I then implemented this in BackPackIt using the Firefox extension Xinha Here, which launches a visual HTML editor for any text entry area (screenshots below). I edited the main page of my free BackPackIt account and used it as dashboard. For the body text, I entered my version of The Printable CEO and used color coding.
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Performancing.com, which is turning out to be an excellent resource on blogging, released a Firefox extension that puts a what-you-see-is-what-you-get (WYSIWYG) blog editor in the open source browser.
I tried it out for a few minutes (screenshots below) and even used it to publish the previous post and found that it worked flawlessly. The editor allows you to assign your blog’s categories to your posts. It doesnít have a button, though, to allow you to split your posts the way the more link works in WordPress but since you can edit the code generated by the
You can just right-click on a web page you want to blog and launch the WYSIWYG editor. With the plugin plus the del.icio.us extension, Firefox now has the capabilities introduced by Flock.
The plugin visual editor works only in Firefox 1.5 and the following blogging services and platforms:
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The developer of Xinha Here! has released version 0.4 of the must-have Firefox plugin for bloggers and online content creators. The new version runs only on Firefox 1.5 so if you haven’t upgraded yet, get the new installer at Mozilla.
The new version comes with options for the what-you-see-is-what-you-get (WYSIWYG) editor. The options interface allows you to specify plugins to use with the editor as well as the themes of the editing screen. The new Xinha Here! version comes with seven themes and 22 plugins-such as character map, table operations, find and replace, character counter etc.
Below is the screenshot of the new version using the XP Blue theme. If you arenít familiar with Xinha Here!, hereís my earlier post on the plugin.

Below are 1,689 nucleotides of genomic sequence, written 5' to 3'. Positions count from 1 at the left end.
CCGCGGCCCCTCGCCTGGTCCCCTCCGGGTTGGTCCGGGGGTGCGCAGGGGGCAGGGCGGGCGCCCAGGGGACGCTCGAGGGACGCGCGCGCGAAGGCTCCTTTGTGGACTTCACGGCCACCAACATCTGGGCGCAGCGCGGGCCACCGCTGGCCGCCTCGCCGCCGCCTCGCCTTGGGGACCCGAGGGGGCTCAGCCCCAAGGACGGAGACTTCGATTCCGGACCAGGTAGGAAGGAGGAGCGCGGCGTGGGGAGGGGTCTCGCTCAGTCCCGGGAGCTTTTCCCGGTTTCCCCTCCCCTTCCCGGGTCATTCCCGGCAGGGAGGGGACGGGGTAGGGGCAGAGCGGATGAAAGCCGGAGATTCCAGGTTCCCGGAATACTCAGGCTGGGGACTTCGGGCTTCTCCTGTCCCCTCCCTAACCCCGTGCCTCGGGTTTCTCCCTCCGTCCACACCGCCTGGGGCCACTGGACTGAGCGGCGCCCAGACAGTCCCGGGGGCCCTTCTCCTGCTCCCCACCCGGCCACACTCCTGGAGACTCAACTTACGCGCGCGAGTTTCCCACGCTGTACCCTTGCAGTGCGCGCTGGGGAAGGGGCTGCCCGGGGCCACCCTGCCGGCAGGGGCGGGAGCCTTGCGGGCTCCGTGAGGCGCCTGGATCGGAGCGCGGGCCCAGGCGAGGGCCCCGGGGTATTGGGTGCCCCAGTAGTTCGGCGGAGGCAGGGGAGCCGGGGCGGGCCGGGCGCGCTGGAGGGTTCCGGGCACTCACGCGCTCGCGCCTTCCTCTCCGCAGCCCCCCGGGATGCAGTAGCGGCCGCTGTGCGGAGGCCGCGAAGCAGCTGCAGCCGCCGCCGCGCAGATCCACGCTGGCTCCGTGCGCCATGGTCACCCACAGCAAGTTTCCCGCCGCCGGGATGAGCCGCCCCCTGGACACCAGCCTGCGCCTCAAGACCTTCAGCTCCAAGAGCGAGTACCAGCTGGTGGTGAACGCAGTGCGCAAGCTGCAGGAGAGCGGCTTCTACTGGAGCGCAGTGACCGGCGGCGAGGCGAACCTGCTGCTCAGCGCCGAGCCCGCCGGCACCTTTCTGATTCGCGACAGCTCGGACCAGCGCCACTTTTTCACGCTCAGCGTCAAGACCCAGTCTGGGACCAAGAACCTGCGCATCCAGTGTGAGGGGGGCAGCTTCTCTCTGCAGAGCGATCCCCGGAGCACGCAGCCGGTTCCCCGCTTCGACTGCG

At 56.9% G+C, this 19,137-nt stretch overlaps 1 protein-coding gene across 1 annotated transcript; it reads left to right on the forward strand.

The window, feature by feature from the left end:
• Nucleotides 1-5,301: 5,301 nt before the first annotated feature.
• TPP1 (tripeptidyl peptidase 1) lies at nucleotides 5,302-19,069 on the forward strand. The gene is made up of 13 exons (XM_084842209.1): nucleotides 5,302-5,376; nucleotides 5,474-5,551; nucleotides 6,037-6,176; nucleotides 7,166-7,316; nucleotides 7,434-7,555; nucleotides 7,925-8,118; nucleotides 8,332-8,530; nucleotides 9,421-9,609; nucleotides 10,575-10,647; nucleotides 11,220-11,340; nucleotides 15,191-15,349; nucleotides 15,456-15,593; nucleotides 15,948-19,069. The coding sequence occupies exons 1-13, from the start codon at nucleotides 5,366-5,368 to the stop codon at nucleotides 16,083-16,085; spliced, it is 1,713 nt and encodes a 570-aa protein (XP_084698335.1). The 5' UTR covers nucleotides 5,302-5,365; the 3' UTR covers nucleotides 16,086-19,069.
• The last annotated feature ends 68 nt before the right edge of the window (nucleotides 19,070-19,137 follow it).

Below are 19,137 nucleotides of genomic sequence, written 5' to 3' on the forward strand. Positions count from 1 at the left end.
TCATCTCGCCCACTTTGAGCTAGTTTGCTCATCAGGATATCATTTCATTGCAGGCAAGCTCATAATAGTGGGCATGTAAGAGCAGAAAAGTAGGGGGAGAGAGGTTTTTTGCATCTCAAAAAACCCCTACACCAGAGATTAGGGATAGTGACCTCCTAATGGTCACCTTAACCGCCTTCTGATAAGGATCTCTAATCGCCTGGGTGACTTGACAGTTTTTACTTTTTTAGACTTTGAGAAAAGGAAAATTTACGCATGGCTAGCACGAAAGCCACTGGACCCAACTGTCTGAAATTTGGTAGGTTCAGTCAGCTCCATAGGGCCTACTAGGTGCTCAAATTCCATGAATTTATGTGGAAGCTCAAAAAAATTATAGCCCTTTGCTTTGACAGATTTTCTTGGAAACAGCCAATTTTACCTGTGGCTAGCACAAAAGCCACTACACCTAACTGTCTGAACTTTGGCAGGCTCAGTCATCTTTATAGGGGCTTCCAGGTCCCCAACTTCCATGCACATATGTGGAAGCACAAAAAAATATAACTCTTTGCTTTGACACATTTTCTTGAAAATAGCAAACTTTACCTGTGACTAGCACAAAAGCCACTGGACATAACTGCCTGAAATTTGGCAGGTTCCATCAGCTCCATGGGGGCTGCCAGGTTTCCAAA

Putting a what-you-see-is-what-you-get (WYSIWYG) editor for your blog or website content management system used to involve installing a software package in the web server. Not anymore. I found this link to a Firefox plugin that would allow you to use the Xinha editor on any HTML text entry area.
Xinha Here! (photo below) is a must-have Firefox plugin for anyone who publishes online-whether on blogs, news portals or even forums. What’s good about using Xinha Here! instead of a server-side WYSIWYG solution is that you can turn WYSIWYG editing on and off without having to change settings.
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The social browser Flock, which has been generating a lot of buzz recently, is coming very soon. One of its developers said in his blog: “Right now, 100% of our energy is being directed to get the browser and the source code available to the public. And we are looking at days not weeks.” I’ve long wanted to get my hands at a beta version of the software, created by Firefox hackers on top of the engine running the open source browser.
My previous browser of choice has decided to remove integrated ad banners in its product. I got one of their free serial numbers during their anniversary celebration and for a day or two, I went back to using Opera.
I’m currently using the latest Firefox beta and I plan to continue using it. Firefox is an excellent open source browser that renders pages fast. Opera also renders pages quickly and I plan to use it once in a while Ė just to check whether the sites I oversee are displayed properly in it.
I found Aardvark through del.icio.us. The product is a free Firefox plugin that allows you to check elements of a webpage and how it is constructed. It is particularly useful for non-geeks like me who want to customize templates of blog content management systems like WordPress or Serendipity.
Aardvark allows you to check parts of a site and see which HTML or CSS element controls its presentation. If you place your mouse pointer over a part of a page, the block will be highlighted an a text below the block will indicate which element it is.
With the tool, you’d know which part of your style sheet to edit if you want to change a part of your CMS-backed blog.